This page will teach you about sudoku and the basic techniques on how to play Sudoku puzzles and easy
games. When you get better, the puzzles can **get more challenging** and we will
discuss how to complete more advanced puzzles in the “**Sudoku Techniques**” section.

First things first, **every Sudoku is solvable**. Every sudoku puzzle only has one
solution and there’s at least one way to reach that solution (but there is often more than one way
to solve a sudoku). There isn’t any need to guess when you aren’t sure. **Using basic
logic** and eliminating candidates (potential numbers) will provide the solution in every
case.

No Math is needed, you don’t have to be a numbers person to be good at sudoku, You could play Sudoku using any nine symbols or colors. Numbers just happen to be easy to recognize.

Sudoku is a 9x9 puzzle grid or table that is made of nine 3x3 blocks. Each 3x3 block, row, and column contains nine cells each and all must contain a single 1-9. See the example below.

The **numbers shown at the beginning** of the puzzle and in the examples are the
“**givens**”. These numbers can not be changed in any puzzle and serve as your clues to
solving the puzzle.

You solve the puzzle by filling in the empty cells with a**single number** (from all the
possible candidates) that allows for each row, column, and region to be completed without any
duplicate numbers in them, respectfully. There is only**one affirmative number** for
each cell.

Look at the “givens” search for the same number in different rows, columns, or regions. Use the
**process of** elimination to determine what numbers can not go in the cells for
consideration.

In cases where the solution isn’t immediately obvious, **you markup or pencil in vacant
candidates**. It will also reveal answers that are not immediately obvious otherwise.

After you have identified the **possible candidates** it is time to apply some logic. It
is necessary to eliminate all candidates to arrive at a single answer for each cell.

Complete the Sudoku puzzle so that each and every row, column, and box contains each of the numbers one through nine.

This is an easy example puzzle but you should be aware, just that it is not the number of givens that determines a sudokus difficulty. The locations and combinations of the givens are what matters.

Lets begin playing Sudoku by scanning the puzzle.

You can start your scan anywhere but it is common to look for the number that has multiple “givens”.
The **more givens of a particular number often mean that it will be easier to figure
out**the other cells that need that number.

So as you can see here, you can see that there are **four twos (2)** on the board. If
you select the **highlight tool** it makes it easier to see where they are as shown
below.

As you can see there is a two (2) given in **Column E and Column F**. You can also see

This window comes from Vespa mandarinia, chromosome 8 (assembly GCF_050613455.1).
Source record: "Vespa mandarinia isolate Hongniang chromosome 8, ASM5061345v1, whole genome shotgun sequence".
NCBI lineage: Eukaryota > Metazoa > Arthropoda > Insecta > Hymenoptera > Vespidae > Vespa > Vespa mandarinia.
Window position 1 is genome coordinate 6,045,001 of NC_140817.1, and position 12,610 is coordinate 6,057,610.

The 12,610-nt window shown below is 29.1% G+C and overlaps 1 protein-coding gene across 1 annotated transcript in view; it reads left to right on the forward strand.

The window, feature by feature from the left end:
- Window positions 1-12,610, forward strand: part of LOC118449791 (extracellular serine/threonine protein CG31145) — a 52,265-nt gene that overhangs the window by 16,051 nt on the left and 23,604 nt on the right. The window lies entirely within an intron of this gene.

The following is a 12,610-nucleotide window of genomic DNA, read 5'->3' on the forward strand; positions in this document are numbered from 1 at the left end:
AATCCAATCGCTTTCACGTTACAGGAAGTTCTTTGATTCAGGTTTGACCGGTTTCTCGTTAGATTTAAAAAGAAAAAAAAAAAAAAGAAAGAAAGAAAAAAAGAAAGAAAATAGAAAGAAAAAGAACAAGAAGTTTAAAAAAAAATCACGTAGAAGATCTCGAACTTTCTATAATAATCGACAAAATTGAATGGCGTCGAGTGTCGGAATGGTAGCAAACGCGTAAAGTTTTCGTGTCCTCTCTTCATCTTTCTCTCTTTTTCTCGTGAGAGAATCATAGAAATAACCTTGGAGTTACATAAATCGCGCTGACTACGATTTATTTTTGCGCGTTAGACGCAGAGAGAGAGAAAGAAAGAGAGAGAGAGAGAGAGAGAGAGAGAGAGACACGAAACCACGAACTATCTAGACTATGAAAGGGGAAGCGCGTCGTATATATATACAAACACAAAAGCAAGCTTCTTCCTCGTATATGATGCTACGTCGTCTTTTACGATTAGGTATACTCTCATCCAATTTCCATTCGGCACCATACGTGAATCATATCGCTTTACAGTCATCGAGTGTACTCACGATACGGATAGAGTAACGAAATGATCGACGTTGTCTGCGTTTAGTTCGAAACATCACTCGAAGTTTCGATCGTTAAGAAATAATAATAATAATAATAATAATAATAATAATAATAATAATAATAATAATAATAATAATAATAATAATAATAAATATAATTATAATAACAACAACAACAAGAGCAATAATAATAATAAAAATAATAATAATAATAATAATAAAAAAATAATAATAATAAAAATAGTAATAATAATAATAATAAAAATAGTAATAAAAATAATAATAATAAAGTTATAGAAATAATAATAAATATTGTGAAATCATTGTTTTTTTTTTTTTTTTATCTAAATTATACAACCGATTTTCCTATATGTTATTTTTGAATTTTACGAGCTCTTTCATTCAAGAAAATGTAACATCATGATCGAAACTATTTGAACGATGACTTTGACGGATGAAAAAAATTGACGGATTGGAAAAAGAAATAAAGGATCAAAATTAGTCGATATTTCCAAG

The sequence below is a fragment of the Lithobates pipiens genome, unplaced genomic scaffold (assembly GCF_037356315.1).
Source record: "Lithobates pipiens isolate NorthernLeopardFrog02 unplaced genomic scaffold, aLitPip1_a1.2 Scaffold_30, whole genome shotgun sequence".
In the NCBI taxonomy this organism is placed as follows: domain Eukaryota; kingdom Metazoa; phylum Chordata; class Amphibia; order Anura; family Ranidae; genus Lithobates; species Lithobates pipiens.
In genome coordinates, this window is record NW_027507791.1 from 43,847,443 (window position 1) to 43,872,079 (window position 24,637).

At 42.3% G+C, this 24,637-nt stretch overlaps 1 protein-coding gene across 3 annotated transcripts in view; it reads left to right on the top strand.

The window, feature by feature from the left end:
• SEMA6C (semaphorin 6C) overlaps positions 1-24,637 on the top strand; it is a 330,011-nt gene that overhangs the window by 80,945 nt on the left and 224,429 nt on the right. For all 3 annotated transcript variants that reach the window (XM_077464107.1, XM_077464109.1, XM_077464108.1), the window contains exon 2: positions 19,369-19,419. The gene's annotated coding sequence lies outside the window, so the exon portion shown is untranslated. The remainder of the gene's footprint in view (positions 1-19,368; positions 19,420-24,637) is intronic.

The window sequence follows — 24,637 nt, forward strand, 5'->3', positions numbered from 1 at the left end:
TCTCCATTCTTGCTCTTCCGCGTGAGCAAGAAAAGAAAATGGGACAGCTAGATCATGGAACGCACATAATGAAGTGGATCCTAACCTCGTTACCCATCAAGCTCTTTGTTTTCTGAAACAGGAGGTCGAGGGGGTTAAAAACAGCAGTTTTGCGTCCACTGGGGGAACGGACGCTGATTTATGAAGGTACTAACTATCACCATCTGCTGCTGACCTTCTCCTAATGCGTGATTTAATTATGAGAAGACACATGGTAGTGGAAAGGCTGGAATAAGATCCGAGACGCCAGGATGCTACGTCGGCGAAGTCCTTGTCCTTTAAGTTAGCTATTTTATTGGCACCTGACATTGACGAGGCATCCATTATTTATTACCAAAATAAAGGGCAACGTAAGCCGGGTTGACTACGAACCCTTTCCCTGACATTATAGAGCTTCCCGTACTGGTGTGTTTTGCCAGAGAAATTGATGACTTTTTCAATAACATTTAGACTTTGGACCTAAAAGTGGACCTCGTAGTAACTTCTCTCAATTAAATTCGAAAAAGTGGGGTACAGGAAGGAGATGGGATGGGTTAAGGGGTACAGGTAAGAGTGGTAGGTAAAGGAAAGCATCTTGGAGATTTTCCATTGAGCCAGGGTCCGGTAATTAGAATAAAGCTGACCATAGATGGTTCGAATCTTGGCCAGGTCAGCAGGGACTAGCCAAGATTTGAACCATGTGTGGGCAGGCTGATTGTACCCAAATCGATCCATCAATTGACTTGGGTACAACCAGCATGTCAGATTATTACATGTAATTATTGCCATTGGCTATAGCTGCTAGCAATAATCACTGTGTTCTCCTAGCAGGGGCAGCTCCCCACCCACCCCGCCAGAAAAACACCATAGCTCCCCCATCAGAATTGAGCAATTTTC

that there is a **two (2) in Row 1**. So if you use those givens to evaluate
**Box 2** (the upper middle box) You can eleminate the two (2) from **cells D1,
E3, and F2**

**Box 2** needs a two (2) to be completed and, because the cells mentioned above (and
marked in red) cannot contain the two (2), **Cell D3** (highlighted in green) must
contain the two (2)!

Use the same scanning and eliminating technique until you fill up the sudoku board. Many beginner sudokus or easy sudokus do not require much more than this, as long as you pay close attention.

After applying techniques, you will eventually get to the end of your first sudoku puzzle. Once you fill the number into the last cell....YOU WIN!

Sudokus are able to get much more difficult and require more advanced logical reasoning techniques. The good news is, the more you play the shaper you and your skills will become. Thank you for learning sudoku with Brainsword, be sure to play every day to STAY SHARP!

Are you ready? Start playing!
Play an Easy sudoku

The most basic way of starting a Sudoku puzzle is scanning the rows, columns, and box areas in order to eliminate numbers or squares (as described above).

However, finding situations where only a single number can fit into a single square can be more complex than just scanning for numbers. While the scanning technique is usually sufficient to solve easy puzzles all the way to the end, it is not always sufficient in solving more difficult puzzles. The following techniques will be very useful for solving medium-hard puzzles after the point where no further progress can be made from the basic scanning methods. Click below to begin learning advanced techniques from for free at the Brainsword Sudoku University!

BrainSword allows puzzle-solvers and logic-lovers to be involved in a community
of like-minded people who are interested in sharpening their problem solving skills while maintaining
their mental health in a structured and entertaining way.